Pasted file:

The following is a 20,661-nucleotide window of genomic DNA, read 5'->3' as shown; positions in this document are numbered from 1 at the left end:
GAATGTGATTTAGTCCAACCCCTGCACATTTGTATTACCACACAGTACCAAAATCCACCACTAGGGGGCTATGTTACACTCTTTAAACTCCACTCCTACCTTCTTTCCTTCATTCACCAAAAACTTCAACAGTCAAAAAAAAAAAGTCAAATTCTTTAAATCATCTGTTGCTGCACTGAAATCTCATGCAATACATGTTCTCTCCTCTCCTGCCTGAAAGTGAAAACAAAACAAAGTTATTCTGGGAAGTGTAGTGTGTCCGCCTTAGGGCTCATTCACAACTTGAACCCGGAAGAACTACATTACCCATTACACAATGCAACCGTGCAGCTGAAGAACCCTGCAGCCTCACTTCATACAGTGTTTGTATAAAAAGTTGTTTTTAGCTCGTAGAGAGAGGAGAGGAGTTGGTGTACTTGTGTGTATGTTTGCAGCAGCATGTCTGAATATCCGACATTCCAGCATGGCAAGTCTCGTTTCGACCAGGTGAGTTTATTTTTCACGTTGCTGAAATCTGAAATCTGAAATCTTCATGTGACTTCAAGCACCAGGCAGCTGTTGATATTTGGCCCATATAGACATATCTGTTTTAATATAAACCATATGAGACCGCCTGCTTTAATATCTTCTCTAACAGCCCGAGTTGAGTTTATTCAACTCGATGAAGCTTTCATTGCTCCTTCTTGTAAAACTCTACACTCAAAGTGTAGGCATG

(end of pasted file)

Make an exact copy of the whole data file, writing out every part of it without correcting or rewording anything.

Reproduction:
The following is a 20,661-nucleotide window of genomic DNA, read 5'->3' as shown; positions in this document are numbered from 1 at the left end:
GAATGTGATTTAGTCCAACCCCTGCACATTTGTATTACCACACAGTACCAAAATCCACCACTAGGGGGCTATGTTACACTCTTTAAACTCCACTCCTACCTTCTTTCCTTCATTCACCAAAAACTTCAACAGTCAAAAAAAAAAAGTCAAATTCTTTAAATCATCTGTTGCTGCACTGAAATCTCATGCAATACATGTTCTCTCCTCTCCTGCCTGAAAGTGAAAACAAAACAAAGTTATTCTGGGAAGTGTAGTGTGTCCGCCTTAGGGCTCATTCACAACTTGAACCCGGAAGAACTACATTACCCATTACACAATGCAACCGTGCAGCTGAAGAACCCTGCAGCCTCACTTCATACAGTGTTTGTATAAAAAGTTGTTTTTAGCTCGTAGAGAGAGGAGAGGAGTTGGTGTACTTGTGTGTATGTTTGCAGCAGCATGTCTGAATATCCGACATTCCAGCATGGCAAGTCTCGTTTCGACCAGGTGAGTTTATTTTTCACGTTGCTGAAATCTGAAATCTGAAATCTTCATGTGACTTCAAGCACCAGGCAGCTGTTGATATTTGGCCCATATAGACATATCTGTTTTAATATAAACCATATGAGACCGCCTGCTTTAATATCTTCTCTAACAGCCCGAGTTGAGTTTATTCAACTCGATGAAGCTTTCATTGCTCCTTCTTGTAAAACTCTACACTCAAAGTGTAGGCATG